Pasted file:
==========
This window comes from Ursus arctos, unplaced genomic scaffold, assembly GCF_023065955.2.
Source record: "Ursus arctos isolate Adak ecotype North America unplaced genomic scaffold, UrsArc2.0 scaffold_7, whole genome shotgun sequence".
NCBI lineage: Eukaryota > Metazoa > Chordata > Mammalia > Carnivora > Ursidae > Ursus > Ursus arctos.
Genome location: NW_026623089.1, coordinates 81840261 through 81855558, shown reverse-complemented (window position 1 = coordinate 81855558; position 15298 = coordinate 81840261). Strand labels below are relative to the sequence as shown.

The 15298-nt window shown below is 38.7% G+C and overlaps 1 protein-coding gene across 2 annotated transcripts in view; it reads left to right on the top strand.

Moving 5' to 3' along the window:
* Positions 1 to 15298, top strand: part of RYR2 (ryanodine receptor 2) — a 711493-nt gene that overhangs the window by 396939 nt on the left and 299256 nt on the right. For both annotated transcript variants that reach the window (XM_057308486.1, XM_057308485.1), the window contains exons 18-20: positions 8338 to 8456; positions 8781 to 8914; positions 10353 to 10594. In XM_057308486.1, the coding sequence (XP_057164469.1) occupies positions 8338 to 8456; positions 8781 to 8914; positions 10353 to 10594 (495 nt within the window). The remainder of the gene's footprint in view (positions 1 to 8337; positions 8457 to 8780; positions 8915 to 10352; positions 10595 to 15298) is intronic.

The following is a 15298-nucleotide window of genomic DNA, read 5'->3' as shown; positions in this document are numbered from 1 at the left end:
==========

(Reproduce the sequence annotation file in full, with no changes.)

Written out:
This window comes from Ursus arctos, unplaced genomic scaffold, assembly GCF_023065955.2.
Source record: "Ursus arctos isolate Adak ecotype North America unplaced genomic scaffold, UrsArc2.0 scaffold_7, whole genome shotgun sequence".
NCBI lineage: Eukaryota > Metazoa > Chordata > Mammalia > Carnivora > Ursidae > Ursus > Ursus arctos.
Genome location: NW_026623089.1, coordinates 81840261 through 81855558, shown reverse-complemented (window position 1 = coordinate 81855558; position 15298 = coordinate 81840261). Strand labels below are relative to the sequence as shown.

The 15298-nt window shown below is 38.7% G+C and overlaps 1 protein-coding gene across 2 annotated transcripts in view; it reads left to right on the top strand.

Moving 5' to 3' along the window:
* Positions 1 to 15298, top strand: part of RYR2 (ryanodine receptor 2) — a 711493-nt gene that overhangs the window by 396939 nt on the left and 299256 nt on the right. For both annotated transcript variants that reach the window (XM_057308486.1, XM_057308485.1), the window contains exons 18-20: positions 8338 to 8456; positions 8781 to 8914; positions 10353 to 10594. In XM_057308486.1, the coding sequence (XP_057164469.1) occupies positions 8338 to 8456; positions 8781 to 8914; positions 10353 to 10594 (495 nt within the window). The remainder of the gene's footprint in view (positions 1 to 8337; positions 8457 to 8780; positions 8915 to 10352; positions 10595 to 15298) is intronic.

The following is a 15298-nucleotide window of genomic DNA, read 5'->3' as shown; positions in this document are numbered from 1 at the left end: